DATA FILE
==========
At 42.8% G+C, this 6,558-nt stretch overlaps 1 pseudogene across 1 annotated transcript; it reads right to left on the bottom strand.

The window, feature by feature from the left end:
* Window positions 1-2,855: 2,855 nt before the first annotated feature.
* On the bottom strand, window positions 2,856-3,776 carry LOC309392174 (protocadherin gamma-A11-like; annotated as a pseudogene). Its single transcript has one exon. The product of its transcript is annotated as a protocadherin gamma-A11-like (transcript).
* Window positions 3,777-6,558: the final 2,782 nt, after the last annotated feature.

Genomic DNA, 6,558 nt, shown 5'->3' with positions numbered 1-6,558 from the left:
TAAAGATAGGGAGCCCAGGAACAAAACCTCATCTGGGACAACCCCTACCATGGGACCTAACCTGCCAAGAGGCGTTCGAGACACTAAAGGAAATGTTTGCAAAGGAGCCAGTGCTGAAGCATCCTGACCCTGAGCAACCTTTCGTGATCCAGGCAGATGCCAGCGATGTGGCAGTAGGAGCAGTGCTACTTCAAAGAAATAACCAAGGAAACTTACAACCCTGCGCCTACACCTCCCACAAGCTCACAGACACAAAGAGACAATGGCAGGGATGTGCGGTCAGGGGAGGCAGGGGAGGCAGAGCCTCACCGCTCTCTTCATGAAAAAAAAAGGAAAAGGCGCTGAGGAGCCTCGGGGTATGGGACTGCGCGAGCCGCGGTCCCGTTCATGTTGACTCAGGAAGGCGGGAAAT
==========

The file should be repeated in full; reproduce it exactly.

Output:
At 42.8% G+C, this 6,558-nt stretch overlaps 1 pseudogene across 1 annotated transcript; it reads right to left on the bottom strand.

The window, feature by feature from the left end:
* Window positions 1-2,855: 2,855 nt before the first annotated feature.
* On the bottom strand, window positions 2,856-3,776 carry LOC309392174 (protocadherin gamma-A11-like; annotated as a pseudogene). Its single transcript has one exon. The product of its transcript is annotated as a protocadherin gamma-A11-like (transcript).
* Window positions 3,777-6,558: the final 2,782 nt, after the last annotated feature.

Genomic DNA, 6,558 nt, shown 5'->3' with positions numbered 1-6,558 from the left:
TAAAGATAGGGAGCCCAGGAACAAAACCTCATCTGGGACAACCCCTACCATGGGACCTAACCTGCCAAGAGGCGTTCGAGACACTAAAGGAAATGTTTGCAAAGGAGCCAGTGCTGAAGCATCCTGACCCTGAGCAACCTTTCGTGATCCAGGCAGATGCCAGCGATGTGGCAGTAGGAGCAGTGCTACTTCAAAGAAATAACCAAGGAAACTTACAACCCTGCGCCTACACCTCCCACAAGCTCACAGACACAAAGAGACAATGGCAGGGATGTGCGGTCAGGGGAGGCAGGGGAGGCAGAGCCTCACCGCTCTCTTCATGAAAAAAAAAGGAAAAGGCGCTGAGGAGCCTCGGGGTATGGGACTGCGCGAGCCGCGGTCCCGTTCATGTTGACTCAGGAAGGCGGGAAAT